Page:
Subtitled “space, time and the texture of reality”, this could be seen as yet another book trying to do all of science – but it’s more finely tuned than that – and a much better read than most of the “tell you everything” books. In fact, what Brian Greene tries to do, and largely succeeds in, is explaining the two great underlying theories of science, both developed in the twentieth century – relativity and quantum theory – then extending beyond them to the nature of time and the composition and origins of the universe.
The first section of the book concentrates on relativity (mostly special, but quickly filling in general) and quantum theory. From there we pick up a description of what time is, whether “time’s arrow” is a realistic context, and how time slots into the quantum arena. The third section is more cosmologically oriented, spending a fair amount of space on the big bang and quantum fluctuations. Then we get onto the current preferred theories of matter – string theory and its extension to bring in “branes”. Although string theory has a lot of supporters it is pure hypothesis and very likely to disappear in the future – watch out, though for some more experimentally based gems like the remarkable and often ignored Casimir force. Finally there’s a summary “what’s it all about” section, including a delightful chapter on teleporters and time machines.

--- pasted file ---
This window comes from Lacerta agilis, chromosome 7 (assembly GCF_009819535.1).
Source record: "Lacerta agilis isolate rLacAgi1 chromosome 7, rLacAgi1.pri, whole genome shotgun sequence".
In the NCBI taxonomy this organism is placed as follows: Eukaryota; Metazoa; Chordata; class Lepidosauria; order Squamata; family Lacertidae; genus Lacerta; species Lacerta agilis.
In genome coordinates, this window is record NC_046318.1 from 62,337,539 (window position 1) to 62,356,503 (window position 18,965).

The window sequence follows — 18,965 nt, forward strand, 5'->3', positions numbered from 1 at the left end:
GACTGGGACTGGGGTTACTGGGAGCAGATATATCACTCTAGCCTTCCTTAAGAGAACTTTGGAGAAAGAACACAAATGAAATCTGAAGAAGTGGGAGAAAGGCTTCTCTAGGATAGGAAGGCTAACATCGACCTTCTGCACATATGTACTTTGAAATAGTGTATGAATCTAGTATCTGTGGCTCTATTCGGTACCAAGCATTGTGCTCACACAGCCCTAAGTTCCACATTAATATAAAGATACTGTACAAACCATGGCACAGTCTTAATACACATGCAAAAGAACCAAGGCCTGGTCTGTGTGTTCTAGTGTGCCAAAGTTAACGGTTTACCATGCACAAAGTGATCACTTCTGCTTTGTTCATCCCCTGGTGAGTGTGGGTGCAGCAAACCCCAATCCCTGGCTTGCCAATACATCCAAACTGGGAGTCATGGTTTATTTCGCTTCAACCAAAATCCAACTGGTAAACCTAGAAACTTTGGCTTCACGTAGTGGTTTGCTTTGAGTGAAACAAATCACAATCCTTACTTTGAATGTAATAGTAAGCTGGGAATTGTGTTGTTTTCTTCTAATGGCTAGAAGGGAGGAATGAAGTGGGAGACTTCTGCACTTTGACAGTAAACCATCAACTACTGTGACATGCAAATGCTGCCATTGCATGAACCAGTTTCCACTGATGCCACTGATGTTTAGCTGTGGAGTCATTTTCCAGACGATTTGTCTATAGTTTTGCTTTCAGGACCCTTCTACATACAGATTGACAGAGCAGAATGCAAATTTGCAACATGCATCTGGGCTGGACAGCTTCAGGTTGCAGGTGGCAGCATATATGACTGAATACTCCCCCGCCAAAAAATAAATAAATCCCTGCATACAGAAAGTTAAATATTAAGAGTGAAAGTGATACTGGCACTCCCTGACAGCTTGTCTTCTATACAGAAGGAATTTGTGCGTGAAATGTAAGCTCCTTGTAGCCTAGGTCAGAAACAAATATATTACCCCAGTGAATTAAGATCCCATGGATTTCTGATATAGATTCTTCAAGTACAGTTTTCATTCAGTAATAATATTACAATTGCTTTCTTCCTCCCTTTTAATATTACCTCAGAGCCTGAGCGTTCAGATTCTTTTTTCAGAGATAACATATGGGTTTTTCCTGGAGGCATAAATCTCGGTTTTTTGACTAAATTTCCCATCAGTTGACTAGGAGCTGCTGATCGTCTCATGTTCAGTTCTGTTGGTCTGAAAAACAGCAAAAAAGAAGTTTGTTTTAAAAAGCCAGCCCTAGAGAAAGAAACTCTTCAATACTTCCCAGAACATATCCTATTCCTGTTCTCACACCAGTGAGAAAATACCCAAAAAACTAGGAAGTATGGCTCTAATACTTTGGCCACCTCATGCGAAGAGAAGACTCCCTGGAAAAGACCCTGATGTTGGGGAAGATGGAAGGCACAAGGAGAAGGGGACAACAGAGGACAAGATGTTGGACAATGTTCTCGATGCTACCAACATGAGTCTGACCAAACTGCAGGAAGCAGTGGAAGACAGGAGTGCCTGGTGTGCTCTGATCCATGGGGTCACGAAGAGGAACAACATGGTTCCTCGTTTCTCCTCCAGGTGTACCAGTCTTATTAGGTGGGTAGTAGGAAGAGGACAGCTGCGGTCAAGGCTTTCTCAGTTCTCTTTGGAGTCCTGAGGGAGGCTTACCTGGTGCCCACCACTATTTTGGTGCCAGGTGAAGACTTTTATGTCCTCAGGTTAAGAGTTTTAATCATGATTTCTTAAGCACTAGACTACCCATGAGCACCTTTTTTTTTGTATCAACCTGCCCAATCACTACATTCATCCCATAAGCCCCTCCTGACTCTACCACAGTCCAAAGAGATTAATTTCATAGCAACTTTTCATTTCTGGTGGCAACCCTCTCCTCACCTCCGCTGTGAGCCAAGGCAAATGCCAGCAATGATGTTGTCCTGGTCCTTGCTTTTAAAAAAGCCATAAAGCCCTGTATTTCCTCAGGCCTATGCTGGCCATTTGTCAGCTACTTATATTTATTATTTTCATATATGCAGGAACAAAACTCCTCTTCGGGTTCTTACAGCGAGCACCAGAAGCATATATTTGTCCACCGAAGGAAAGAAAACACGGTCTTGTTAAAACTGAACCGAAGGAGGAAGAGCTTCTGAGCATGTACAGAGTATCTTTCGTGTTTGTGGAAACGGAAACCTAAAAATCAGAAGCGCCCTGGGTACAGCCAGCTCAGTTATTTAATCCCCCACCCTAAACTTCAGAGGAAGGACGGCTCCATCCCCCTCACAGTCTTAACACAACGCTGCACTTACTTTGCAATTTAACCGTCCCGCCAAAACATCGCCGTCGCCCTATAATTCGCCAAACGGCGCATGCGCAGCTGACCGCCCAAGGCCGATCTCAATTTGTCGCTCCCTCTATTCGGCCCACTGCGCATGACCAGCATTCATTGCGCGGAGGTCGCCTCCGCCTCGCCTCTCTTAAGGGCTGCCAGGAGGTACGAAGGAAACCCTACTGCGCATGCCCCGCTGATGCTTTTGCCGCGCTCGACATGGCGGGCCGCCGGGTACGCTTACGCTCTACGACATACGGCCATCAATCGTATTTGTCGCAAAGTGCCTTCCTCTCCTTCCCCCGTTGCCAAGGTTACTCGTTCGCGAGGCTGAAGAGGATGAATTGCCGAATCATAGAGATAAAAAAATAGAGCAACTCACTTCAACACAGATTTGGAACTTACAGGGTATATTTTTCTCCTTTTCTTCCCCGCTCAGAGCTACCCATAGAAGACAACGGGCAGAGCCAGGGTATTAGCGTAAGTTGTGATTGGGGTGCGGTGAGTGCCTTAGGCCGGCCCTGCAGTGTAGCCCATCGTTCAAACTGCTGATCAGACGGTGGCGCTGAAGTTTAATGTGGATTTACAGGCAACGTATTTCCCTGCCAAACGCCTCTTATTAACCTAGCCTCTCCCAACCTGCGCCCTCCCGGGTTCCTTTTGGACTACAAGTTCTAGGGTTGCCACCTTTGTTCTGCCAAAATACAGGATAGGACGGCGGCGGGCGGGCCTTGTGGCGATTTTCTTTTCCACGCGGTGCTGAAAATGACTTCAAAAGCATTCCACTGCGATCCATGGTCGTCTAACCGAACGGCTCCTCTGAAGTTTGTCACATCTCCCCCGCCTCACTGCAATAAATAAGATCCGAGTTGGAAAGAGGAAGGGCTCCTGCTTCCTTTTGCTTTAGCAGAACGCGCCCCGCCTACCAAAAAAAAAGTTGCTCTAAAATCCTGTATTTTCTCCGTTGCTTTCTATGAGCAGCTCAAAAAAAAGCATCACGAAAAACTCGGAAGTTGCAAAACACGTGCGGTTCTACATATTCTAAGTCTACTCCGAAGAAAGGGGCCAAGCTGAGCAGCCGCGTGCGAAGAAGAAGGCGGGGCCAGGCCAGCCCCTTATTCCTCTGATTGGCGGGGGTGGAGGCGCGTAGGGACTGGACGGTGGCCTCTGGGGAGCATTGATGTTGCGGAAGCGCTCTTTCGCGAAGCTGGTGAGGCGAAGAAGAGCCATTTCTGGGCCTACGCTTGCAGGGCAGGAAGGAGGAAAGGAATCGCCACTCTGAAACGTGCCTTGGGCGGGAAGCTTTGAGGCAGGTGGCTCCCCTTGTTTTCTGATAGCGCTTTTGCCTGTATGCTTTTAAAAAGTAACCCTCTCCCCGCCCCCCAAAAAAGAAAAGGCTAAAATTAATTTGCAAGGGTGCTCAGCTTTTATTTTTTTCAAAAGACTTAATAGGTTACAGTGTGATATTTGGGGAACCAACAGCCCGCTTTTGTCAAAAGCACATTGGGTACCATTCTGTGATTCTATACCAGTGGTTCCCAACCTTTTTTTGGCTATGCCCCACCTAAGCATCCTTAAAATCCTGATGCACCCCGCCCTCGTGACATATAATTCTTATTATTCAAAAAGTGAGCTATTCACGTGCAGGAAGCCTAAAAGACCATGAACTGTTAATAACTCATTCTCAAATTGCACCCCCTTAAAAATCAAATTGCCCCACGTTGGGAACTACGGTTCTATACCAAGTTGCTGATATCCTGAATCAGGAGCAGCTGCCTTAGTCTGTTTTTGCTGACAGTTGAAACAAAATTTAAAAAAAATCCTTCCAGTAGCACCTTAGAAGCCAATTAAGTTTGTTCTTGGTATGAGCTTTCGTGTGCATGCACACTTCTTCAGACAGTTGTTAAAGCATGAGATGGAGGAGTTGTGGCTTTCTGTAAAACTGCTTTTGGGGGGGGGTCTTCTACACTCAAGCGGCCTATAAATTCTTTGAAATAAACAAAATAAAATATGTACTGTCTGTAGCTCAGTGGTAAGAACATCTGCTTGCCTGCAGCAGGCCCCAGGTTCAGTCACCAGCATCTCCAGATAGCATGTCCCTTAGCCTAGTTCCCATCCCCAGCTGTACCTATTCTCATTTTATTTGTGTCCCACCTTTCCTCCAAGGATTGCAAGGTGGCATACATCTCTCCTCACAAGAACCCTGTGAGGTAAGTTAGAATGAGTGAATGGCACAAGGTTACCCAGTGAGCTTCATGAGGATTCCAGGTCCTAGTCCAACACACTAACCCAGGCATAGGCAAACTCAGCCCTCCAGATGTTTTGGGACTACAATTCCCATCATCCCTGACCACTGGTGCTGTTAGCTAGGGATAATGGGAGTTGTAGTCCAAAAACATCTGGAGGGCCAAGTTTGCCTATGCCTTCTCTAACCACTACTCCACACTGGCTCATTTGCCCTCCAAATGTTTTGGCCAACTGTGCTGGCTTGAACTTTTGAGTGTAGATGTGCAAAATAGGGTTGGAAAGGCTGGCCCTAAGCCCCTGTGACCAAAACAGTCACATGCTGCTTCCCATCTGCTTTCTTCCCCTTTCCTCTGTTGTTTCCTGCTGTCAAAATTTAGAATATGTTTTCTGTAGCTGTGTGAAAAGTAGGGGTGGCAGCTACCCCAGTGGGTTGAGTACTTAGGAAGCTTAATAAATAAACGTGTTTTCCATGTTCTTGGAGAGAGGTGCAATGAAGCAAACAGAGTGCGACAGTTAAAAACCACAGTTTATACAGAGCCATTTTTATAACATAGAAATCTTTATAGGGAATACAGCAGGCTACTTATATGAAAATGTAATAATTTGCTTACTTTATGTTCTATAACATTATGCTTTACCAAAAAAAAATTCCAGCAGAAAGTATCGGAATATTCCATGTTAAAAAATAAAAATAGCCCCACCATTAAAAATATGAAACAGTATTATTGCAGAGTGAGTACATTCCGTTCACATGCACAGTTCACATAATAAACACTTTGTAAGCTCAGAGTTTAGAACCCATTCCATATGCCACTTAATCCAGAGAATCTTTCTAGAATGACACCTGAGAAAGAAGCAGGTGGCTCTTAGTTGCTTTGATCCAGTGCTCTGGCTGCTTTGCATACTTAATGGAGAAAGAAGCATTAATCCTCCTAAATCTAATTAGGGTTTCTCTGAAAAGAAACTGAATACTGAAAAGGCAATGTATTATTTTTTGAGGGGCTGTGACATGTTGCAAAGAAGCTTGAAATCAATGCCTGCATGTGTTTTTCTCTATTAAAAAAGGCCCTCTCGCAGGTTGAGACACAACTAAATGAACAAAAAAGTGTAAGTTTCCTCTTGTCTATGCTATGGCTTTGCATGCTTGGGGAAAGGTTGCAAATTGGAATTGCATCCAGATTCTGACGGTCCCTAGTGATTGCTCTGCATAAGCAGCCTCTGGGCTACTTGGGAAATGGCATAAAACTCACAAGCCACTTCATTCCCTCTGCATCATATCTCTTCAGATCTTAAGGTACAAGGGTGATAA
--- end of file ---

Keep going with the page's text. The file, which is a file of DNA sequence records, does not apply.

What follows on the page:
Taken individually, the subjects covered in each of the first four sections could be (and are) enough material to make a good book in their own right. There’s enough here, though to get a grip on what’s involved, and the interested reader should then go on to read a book with more detail on the individual section topics. The great thing about the way Greene has written this book is that it’s never overwhelming, yet there’s an opportunity to see how it all fits together (at least as much as it does all fit together in current theory – while those underlying aspects of relativity and quantum theory are solid, it all gets more speculative as you get further in). Although it’s quite a long book – over 500 pages with the notes and index – it doesn’t feel all that long, which is a great mercy. All too often others who have attempted books on this scale have produced tomes that are more effective as doorstops than as readable popular science.
There are some minor disappointments. Greene is a great popular science writer who pitches it just right, but occasionally his popularism is a little forced, for example in his use of characters from TV shows like the Simpsons and the X Files to illustrate his example. (The use, for example, of a duel between Itchy and Scratchy in his relatively section is a bit cringe making.) The book is beautifully illustrated, but occasionally these graphics get in the way of the facts. It’s a bit like when someone first gets hold of 3D graphics in a spreadsheet, and suddenly everything is 3D – some of the points would have been much clearer with a boring old two dimensional line diagram, rather than fancy 3D shading that gets in the way of the information the diagram is supposed to put across.